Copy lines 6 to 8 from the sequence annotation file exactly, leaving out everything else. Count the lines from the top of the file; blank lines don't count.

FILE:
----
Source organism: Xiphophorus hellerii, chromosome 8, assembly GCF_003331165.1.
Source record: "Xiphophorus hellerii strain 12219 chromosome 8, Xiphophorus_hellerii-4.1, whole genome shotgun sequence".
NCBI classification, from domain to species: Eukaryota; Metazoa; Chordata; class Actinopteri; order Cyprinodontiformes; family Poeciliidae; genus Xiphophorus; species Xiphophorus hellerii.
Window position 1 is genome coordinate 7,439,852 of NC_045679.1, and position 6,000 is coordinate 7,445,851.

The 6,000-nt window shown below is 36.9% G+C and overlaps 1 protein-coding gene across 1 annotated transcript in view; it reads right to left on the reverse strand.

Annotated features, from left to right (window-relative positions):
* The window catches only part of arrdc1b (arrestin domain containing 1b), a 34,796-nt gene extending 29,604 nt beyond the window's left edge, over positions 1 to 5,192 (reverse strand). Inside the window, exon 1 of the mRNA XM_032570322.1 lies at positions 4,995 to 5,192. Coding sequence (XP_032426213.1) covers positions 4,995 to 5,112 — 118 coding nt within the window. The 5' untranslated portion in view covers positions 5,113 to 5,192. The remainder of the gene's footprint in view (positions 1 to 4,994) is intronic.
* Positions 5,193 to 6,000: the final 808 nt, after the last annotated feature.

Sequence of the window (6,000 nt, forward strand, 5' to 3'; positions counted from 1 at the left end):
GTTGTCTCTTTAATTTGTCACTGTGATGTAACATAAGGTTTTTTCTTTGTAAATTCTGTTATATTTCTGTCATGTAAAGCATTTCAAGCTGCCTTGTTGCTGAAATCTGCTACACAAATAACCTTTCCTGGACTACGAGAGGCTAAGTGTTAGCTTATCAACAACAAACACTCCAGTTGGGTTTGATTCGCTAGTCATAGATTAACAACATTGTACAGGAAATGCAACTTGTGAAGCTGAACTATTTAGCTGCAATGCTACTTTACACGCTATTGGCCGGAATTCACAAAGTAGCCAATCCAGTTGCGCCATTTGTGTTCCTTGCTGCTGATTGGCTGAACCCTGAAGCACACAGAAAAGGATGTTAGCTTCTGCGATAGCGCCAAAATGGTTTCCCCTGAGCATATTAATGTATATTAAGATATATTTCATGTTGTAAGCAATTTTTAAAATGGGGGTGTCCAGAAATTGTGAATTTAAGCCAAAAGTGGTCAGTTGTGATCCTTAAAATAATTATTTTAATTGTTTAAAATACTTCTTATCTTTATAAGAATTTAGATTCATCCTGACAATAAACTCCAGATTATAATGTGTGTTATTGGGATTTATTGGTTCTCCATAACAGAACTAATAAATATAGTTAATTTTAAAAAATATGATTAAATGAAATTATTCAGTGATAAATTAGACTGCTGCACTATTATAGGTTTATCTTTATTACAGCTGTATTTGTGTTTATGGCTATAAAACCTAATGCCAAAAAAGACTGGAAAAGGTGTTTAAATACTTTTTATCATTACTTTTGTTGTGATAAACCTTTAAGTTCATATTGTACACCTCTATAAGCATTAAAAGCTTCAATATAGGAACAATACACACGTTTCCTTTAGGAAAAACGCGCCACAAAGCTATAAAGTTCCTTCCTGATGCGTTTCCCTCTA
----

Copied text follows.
Annotated features, from left to right (window-relative positions):
* The window catches only part of arrdc1b (arrestin domain containing 1b), a 34,796-nt gene extending 29,604 nt beyond the window's left edge, over positions 1 to 5,192 (reverse strand). Inside the window, exon 1 of the mRNA XM_032570322.1 lies at positions 4,995 to 5,192. Coding sequence (XP_032426213.1) covers positions 4,995 to 5,112 — 118 coding nt within the window. The 5' untranslated portion in view covers positions 5,113 to 5,192. The remainder of the gene's footprint in view (positions 1 to 4,994) is intronic.
* Positions 5,193 to 6,000: the final 808 nt, after the last annotated feature.